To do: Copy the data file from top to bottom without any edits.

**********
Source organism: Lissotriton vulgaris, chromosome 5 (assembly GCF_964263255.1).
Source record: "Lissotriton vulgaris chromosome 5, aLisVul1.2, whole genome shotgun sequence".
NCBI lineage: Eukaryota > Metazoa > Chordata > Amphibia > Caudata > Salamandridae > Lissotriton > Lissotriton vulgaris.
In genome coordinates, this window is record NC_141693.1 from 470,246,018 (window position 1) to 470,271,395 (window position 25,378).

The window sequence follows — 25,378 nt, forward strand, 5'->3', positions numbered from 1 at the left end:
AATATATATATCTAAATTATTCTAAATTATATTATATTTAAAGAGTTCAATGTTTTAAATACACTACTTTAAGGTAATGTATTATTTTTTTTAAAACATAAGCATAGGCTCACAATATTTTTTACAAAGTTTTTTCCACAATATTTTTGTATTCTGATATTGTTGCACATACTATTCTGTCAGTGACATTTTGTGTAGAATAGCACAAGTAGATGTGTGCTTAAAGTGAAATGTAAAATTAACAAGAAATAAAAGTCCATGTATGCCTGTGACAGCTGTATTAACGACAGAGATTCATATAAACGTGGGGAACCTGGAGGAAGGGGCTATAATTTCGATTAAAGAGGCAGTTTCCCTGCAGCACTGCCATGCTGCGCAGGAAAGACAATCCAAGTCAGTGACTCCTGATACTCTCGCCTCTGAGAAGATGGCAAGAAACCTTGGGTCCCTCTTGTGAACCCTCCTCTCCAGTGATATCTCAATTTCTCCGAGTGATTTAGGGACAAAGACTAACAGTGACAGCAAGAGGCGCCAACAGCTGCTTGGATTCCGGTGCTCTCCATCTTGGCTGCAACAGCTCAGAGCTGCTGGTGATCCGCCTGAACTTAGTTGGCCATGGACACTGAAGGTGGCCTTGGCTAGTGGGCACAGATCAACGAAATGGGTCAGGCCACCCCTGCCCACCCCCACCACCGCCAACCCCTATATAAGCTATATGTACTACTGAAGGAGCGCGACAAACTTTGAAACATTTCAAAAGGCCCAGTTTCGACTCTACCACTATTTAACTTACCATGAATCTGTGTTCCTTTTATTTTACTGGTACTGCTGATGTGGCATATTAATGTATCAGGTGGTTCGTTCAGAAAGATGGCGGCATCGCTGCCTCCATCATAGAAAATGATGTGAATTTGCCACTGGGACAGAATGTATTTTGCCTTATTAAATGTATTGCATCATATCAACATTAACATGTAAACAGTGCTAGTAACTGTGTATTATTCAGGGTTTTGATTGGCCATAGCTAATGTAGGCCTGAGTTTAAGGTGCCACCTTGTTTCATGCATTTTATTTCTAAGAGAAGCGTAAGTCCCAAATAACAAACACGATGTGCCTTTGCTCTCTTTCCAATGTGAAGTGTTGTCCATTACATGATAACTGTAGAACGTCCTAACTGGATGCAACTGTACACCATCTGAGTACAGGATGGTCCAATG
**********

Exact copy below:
Source organism: Lissotriton vulgaris, chromosome 5 (assembly GCF_964263255.1).
Source record: "Lissotriton vulgaris chromosome 5, aLisVul1.2, whole genome shotgun sequence".
NCBI lineage: Eukaryota > Metazoa > Chordata > Amphibia > Caudata > Salamandridae > Lissotriton > Lissotriton vulgaris.
In genome coordinates, this window is record NC_141693.1 from 470,246,018 (window position 1) to 470,271,395 (window position 25,378).

The window sequence follows — 25,378 nt, forward strand, 5'->3', positions numbered from 1 at the left end:
AATATATATATCTAAATTATTCTAAATTATATTATATTTAAAGAGTTCAATGTTTTAAATACACTACTTTAAGGTAATGTATTATTTTTTTTAAAACATAAGCATAGGCTCACAATATTTTTTACAAAGTTTTTTCCACAATATTTTTGTATTCTGATATTGTTGCACATACTATTCTGTCAGTGACATTTTGTGTAGAATAGCACAAGTAGATGTGTGCTTAAAGTGAAATGTAAAATTAACAAGAAATAAAAGTCCATGTATGCCTGTGACAGCTGTATTAACGACAGAGATTCATATAAACGTGGGGAACCTGGAGGAAGGGGCTATAATTTCGATTAAAGAGGCAGTTTCCCTGCAGCACTGCCATGCTGCGCAGGAAAGACAATCCAAGTCAGTGACTCCTGATACTCTCGCCTCTGAGAAGATGGCAAGAAACCTTGGGTCCCTCTTGTGAACCCTCCTCTCCAGTGATATCTCAATTTCTCCGAGTGATTTAGGGACAAAGACTAACAGTGACAGCAAGAGGCGCCAACAGCTGCTTGGATTCCGGTGCTCTCCATCTTGGCTGCAACAGCTCAGAGCTGCTGGTGATCCGCCTGAACTTAGTTGGCCATGGACACTGAAGGTGGCCTTGGCTAGTGGGCACAGATCAACGAAATGGGTCAGGCCACCCCTGCCCACCCCCACCACCGCCAACCCCTATATAAGCTATATGTACTACTGAAGGAGCGCGACAAACTTTGAAACATTTCAAAAGGCCCAGTTTCGACTCTACCACTATTTAACTTACCATGAATCTGTGTTCCTTTTATTTTACTGGTACTGCTGATGTGGCATATTAATGTATCAGGTGGTTCGTTCAGAAAGATGGCGGCATCGCTGCCTCCATCATAGAAAATGATGTGAATTTGCCACTGGGACAGAATGTATTTTGCCTTATTAAATGTATTGCATCATATCAACATTAACATGTAAACAGTGCTAGTAACTGTGTATTATTCAGGGTTTTGATTGGCCATAGCTAATGTAGGCCTGAGTTTAAGGTGCCACCTTGTTTCATGCATTTTATTTCTAAGAGAAGCGTAAGTCCCAAATAACAAACACGATGTGCCTTTGCTCTCTTTCCAATGTGAAGTGTTGTCCATTACATGATAACTGTAGAACGTCCTAACTGGATGCAACTGTACACCATCTGAGTACAGGATGGTCCAATG